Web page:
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... Armed with that information, the criminal logs in to the user's online Warcraft account, transfers all the player's virtual property to an avatar controlled by the attacker, and then sells the property on a gray-market auction site for real money. By the time the player figures out what has happened, their character is denuded of all his goodies and the villain in this story is long gone.
Full details are still scarce, but somehow the authorities were alerted in time and the big pinch was prevented. You still have to admire the brazenness of the criminals who dreamt this up, and shake your head at the lousy physical security practiced at the London branch of Sumitomo Mitsui.
The bank is pretty sure it won't see a repeat of this particular crime again, by the way, as they've adopted a low tech solution to a high tech problem. Now, the connectors of all keyboards are superglued to the backs of their PCs. Got a bad keyboard? Dude, you're gettin' a Dell!
Ruthless people... and your data
The practice of holding valuable people or objects for ransom stretches back into the earliest records of human history. Recently, though, the Internet has allowed criminals to hold things for ransom without the need for their physical presence. Dubbed "ransomware," this is a new type of Trojan Horse that, once run by a patsy, threatens the loss of data unless money is coughed up... fast.
In March, Cryzip appeared. Cryzip archives the victim's Word, Excel, PDF, and JPEG files into a zip file protected by a password known only to the miscreant. Instructions are provided that order the unfortunate computer user to pay $300 using one of 99 E-Gold accounts to obtain the decryption password. While I'm sure that many of my readers would roll their sleeves up and gladly jump into the challenge of breaking the password used to generate that zip file, you will definitely agree that this would freak out most normal
Ransom-A is even newer, and it introduces a new wrinkle: once run, Ransom-A freezes the computer. A message pops up, informing the poor sucker that he must send $10.99 via Western Union, or a file will be deleted every 30 minutes. Your first thought might be, "Only $10.99? Man, crackers are working cheap these days!", but you have to admit that this would completely terrify Mom and Dad. What would they do?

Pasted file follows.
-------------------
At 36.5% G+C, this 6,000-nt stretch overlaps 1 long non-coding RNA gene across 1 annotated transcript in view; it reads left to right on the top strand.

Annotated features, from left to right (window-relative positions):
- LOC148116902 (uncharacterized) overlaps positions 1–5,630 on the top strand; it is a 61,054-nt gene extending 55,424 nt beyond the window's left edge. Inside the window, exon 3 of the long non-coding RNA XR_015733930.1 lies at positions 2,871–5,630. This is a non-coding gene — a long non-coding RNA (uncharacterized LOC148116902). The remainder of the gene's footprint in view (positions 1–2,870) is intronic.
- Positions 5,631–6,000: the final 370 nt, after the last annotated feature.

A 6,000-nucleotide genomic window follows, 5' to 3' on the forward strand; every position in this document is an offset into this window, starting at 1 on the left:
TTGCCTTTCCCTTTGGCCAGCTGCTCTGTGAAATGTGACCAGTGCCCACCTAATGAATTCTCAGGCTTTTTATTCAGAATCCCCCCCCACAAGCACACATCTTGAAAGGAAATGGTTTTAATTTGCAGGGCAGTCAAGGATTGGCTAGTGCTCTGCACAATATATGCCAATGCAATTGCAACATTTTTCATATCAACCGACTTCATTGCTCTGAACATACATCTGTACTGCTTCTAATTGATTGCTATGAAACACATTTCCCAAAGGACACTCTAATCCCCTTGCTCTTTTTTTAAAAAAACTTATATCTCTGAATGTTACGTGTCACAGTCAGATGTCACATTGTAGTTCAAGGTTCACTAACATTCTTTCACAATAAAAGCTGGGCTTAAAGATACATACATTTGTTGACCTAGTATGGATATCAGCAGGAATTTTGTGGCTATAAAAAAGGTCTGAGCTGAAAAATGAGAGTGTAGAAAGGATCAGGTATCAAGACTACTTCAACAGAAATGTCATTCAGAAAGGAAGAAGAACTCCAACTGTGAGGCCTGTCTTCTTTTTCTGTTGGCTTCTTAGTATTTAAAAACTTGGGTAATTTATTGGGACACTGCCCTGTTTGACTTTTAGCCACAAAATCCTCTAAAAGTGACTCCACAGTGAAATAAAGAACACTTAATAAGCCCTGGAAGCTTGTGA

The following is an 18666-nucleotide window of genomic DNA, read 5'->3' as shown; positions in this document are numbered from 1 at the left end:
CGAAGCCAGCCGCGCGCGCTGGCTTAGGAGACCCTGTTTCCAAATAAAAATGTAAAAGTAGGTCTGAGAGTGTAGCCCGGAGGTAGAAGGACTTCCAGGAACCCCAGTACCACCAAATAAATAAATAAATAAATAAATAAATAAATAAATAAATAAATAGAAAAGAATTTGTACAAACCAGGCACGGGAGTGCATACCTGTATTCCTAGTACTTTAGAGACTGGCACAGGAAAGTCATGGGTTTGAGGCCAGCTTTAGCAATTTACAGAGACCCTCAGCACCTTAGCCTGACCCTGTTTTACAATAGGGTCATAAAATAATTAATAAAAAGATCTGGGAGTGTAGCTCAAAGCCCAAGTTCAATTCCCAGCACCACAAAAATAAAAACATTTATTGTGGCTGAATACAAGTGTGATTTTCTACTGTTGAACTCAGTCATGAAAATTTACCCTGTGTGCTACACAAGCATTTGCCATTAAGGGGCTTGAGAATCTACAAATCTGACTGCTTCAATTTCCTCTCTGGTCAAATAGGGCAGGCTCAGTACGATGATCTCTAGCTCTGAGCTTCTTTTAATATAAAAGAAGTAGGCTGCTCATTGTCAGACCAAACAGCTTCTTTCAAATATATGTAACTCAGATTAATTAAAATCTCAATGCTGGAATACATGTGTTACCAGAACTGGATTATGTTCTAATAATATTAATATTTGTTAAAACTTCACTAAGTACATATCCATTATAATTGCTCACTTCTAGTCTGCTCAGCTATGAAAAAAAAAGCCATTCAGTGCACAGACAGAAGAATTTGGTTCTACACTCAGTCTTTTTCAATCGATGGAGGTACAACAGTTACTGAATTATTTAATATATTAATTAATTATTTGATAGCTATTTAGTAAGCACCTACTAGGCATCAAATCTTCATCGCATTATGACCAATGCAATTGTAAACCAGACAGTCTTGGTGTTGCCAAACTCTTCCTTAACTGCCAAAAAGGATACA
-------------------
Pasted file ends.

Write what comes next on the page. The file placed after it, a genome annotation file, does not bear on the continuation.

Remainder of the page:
The Internet has made it easy to keep in touch, share files, and now, hold people's computers hostage from a continent away. I'll be interested to see what new ransom schemes appear in the coming years.
Troll Day Afternoon
Now this is clever. Recently I've been discussing virtual worlds and virtual property in several of the courses I teach at Washington University in St. Louis. My students and I have looked at the economies that have developed in response to the ownership of property in virtual worlds. For instance, Edward Castronova, the leading scholar on this issue (read his exceptional Synthetic Worlds : The Business and Culture of Online Games for more on this topic), calculated back in 2001 that the GNP of Norrath, the virtual world of EverQuest, was about $135 million, making it the 79th wealthiest nation on earth ... or not.
In fact, there are many instances of people who make their day-to-day living buying virtual property that exists only in online game worlds - magical swords, huge castles, gold pieces, even the very characters that users play - and then reselling them to other players on eBay or other auction sites for real dollars and cents. Julian Dibbell (another fascinating writer on this subject) made $1,000 in three weeks selling items from the game Ultima Online. In his best month he made $3,917, which works out to about $47,000 a year, which ain't too bad for stuff that doesn't really exist. But that's nothing compared to some of the real high-rollers.
Jennifer Grinnell sells digital clothing and "skins" to players in the Second Life video game. It's now a full-time job that nets her over four times what she earned as a furniture delivery dispatcher in Michigan. Anshe Chung buys up island properties in Second Life and then rents out space to other players, who build virtual homes and businesses on them. She makes more than $150,000 a year as a virtual landlord. This same idea led Jon Jacobs to spent $100,000 USD - yes, that's 100 large ones in real US dollars - on a space station in the game Project Entropia. His purchase gives Jacobs the right to set taxes on mining and hunting inside the game, as well as collect a fee from the lucky company that buys the space station naming rights. And that doesn't even include all the money he'll make selling shopping mall deeds, plots of "land," and ads on the billboards that dot the station's interior.
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